Hi, Tessa! Welcome to Fresh Fiction. Please tell us about yourself and a little bit about your book, THE DEAD SEASON.
Hi everyone! I grew up in Canada and now live with my family in Connecticut. I was a freelance journalist for many years, and while I enjoyed the work, I also craved a creative outlet. That’s what led me to start writing novels. THE DEAD SEASON is the second book in the Shana Merchant series of mysteries, the first of which, DEATH IN THE FAMILY, was released in early 2020.
For readers who may not be familiar, can you give a little background on the setup for the Shana Merchant series?
Shana Merchant is a former NYPD detective who narrowly escaped abduction when the serial killer she was hunting turned his focus to her. All the police know about Blake Bram is that he, like Shana, is from Swanton, Vermont. Traumatized by her kidnapping and haunted by the knowledge that she has a personal connection to the killer, she moves with her fiancé to the Thousand Islands of Upstate New York, where she takes a job with the detective branch of the New York State Police and prepares to live a quiet life in the sleepy community. Instead, she and her partner are pulled onto a case involving a missing man, his wealthy but maladjusted family, and their private island, upon which Shana finds herself trapped.
THE DEAD SEASON picks up a few weeks later, when Shana’s PTSD has finally come to light and she’s on suspension. Unable to work, she’s actively pouring all her energy into finding Blake Bram when a homicide draws her back to Swanton.
Shana has to go back to her hometown in Vermont to try to solve a case before a serial killer–who is also the man who kidnapped her–strikes again. Shana has her own reasons for leaving home and would rather not return. What makes a reluctance to go home an interesting plot point for a character?
The concept of “home” can mean different things to different people. For some, it’s a place of comfort. Others would rather avoid it at all costs. Shana has complicated feelings about her hometown, which she knows produced a monster, and this inner conflict makes it difficult for her to focus on her work as an investigator. I think that sense of defenselessness softens her hard edges and makes her into a more genuine character.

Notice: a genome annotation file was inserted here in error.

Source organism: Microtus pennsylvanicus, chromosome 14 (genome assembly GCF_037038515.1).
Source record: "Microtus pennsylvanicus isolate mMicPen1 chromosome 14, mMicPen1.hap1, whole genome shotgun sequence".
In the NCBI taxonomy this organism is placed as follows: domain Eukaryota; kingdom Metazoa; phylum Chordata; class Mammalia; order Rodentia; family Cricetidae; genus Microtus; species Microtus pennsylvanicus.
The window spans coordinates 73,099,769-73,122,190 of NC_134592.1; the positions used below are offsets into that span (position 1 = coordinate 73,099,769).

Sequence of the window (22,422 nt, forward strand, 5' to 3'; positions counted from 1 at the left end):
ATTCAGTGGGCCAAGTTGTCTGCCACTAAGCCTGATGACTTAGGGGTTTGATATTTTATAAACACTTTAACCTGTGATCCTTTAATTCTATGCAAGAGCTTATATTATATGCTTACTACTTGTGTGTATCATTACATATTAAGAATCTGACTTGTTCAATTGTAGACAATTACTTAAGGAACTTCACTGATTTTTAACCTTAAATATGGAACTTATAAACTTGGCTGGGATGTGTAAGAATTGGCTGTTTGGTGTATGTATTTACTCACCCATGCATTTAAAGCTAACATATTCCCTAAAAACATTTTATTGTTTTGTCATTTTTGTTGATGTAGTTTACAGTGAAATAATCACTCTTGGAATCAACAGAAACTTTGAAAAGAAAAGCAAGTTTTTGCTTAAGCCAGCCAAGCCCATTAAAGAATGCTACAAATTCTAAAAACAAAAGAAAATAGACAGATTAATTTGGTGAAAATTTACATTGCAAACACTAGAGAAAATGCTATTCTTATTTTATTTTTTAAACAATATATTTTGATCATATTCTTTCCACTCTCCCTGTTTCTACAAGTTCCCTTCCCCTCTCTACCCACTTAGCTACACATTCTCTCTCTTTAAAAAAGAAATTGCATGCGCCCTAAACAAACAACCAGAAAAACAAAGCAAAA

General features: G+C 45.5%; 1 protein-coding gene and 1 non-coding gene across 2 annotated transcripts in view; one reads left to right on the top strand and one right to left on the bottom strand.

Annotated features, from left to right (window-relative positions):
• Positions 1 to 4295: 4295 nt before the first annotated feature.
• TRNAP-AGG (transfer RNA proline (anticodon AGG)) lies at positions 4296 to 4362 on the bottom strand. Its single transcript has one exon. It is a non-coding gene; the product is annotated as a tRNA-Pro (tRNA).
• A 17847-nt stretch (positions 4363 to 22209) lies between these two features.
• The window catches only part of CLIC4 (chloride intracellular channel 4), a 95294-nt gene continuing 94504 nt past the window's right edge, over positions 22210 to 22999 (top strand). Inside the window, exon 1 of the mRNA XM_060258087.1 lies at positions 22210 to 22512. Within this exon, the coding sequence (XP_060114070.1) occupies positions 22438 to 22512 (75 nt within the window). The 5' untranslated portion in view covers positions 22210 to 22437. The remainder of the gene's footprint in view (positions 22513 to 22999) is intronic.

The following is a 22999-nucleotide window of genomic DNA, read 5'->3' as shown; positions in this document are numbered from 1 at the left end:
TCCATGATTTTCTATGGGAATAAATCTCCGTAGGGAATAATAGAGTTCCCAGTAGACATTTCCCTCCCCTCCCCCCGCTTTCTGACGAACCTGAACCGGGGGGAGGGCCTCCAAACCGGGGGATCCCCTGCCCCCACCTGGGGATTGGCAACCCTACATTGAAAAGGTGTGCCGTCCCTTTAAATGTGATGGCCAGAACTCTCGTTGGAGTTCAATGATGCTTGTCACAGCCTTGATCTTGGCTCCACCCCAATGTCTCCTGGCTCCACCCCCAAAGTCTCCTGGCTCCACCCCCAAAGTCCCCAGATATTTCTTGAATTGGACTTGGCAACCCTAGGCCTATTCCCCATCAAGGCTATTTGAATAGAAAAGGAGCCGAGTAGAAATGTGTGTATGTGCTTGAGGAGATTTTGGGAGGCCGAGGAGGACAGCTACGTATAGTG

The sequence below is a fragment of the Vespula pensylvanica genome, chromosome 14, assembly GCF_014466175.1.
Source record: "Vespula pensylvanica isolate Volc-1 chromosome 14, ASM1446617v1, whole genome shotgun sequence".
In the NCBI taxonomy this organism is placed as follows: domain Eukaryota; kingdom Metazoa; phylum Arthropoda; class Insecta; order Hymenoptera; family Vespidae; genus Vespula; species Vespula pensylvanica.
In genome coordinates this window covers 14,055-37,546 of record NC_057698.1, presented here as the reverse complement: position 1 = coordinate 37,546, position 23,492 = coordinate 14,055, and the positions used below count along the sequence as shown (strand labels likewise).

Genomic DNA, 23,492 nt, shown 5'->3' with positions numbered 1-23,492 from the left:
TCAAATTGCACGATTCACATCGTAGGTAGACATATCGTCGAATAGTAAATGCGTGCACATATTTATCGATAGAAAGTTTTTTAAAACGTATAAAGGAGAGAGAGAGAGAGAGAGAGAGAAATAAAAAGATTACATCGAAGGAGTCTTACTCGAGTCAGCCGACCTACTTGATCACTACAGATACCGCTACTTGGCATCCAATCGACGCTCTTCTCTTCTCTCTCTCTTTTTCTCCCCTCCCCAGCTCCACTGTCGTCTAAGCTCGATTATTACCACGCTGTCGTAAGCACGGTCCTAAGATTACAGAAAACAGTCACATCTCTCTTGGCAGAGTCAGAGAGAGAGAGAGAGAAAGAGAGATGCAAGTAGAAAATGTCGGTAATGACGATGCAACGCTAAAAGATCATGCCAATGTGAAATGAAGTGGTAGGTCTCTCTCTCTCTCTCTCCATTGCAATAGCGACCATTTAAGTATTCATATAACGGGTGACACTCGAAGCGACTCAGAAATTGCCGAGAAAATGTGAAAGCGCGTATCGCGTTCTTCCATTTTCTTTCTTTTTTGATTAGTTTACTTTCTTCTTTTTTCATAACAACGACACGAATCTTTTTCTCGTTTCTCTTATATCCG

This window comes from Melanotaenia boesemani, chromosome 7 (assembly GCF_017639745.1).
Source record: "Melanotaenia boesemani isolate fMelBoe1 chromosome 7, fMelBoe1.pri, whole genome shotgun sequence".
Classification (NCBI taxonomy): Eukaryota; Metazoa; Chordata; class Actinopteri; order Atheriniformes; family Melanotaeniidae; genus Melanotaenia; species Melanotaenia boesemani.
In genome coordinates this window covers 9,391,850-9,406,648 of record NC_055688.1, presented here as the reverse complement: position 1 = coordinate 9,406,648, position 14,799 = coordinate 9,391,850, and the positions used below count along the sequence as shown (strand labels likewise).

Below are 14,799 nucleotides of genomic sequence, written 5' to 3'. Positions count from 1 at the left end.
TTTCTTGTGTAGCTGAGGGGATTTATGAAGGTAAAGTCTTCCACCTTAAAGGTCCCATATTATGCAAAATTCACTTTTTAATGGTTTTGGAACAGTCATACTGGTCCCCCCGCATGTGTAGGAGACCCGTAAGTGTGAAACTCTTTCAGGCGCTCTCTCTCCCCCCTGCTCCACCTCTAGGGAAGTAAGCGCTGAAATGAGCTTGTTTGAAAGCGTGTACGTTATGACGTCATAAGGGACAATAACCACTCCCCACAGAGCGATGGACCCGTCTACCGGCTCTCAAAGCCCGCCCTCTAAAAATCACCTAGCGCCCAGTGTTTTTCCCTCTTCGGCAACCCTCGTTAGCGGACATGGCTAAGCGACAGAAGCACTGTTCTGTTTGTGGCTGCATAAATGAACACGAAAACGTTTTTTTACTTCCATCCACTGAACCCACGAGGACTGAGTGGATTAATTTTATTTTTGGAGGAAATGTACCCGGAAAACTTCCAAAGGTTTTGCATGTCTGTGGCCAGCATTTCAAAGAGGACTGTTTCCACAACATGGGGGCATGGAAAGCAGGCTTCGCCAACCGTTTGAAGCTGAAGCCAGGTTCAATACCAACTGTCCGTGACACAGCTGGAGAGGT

Shana and the serial killer she’s tracking, Blake Bram, have quite the cat-and-mouse game going. . . He’s continuing to torment her while she works on a case and threatens to kill again unless she can figure out a cold case, that hit’s closer to home than Shana initially realizes. How did you develop the push and pull between Shana and Blake?
More than anything, that push and pull is driven by character motivation. Shana and Blake Bram have a history that few people are aware of, and Shana wants to keep her personal connection to a killer under wraps. Bram is well aware of this, and uses it against her. By working clues into his crimes that only Shana can decode because they reference experiences the two of them once shared, Bram is able to manipulate Shana’s emotions and meddle with her investigation. They each have something to gain from getting in the other’s way. As opponents, and in terms of intellect, they’re equally matched, which I think makes the game that much more thrilling.
Shana has obviously been through a lot and her past traumas influence and aids her while she works on solving crimes. What sort of research did you do to create this fascinating character? How do you think Shana’s traumatic events molded her into the woman she has become?
I did a fair bit of online research on PTSD for DEATH IN THE FAMILY that was also relevant for this book, and thought a lot about how Shana’s condition would evolve over time. I’m an anxious person myself, so I was able to incorporate some of my own fears into Shana’s mentality. When it comes to how Shana’s trauma shapes her character, I think it both helps and hurts her. She’s scarred, both literally and figuratively, but her past experiences also compelled her to pursue a career in law enforcement, and her need to overcome her pain and restrain her tormentor gives her strength.
I imagine writing about serial killers can be trying at times. Additionally, this has been a truly wild year. What do you do to practice self-care, either when you’ve written something difficult or what you’ve been doing to cope during the pandemic?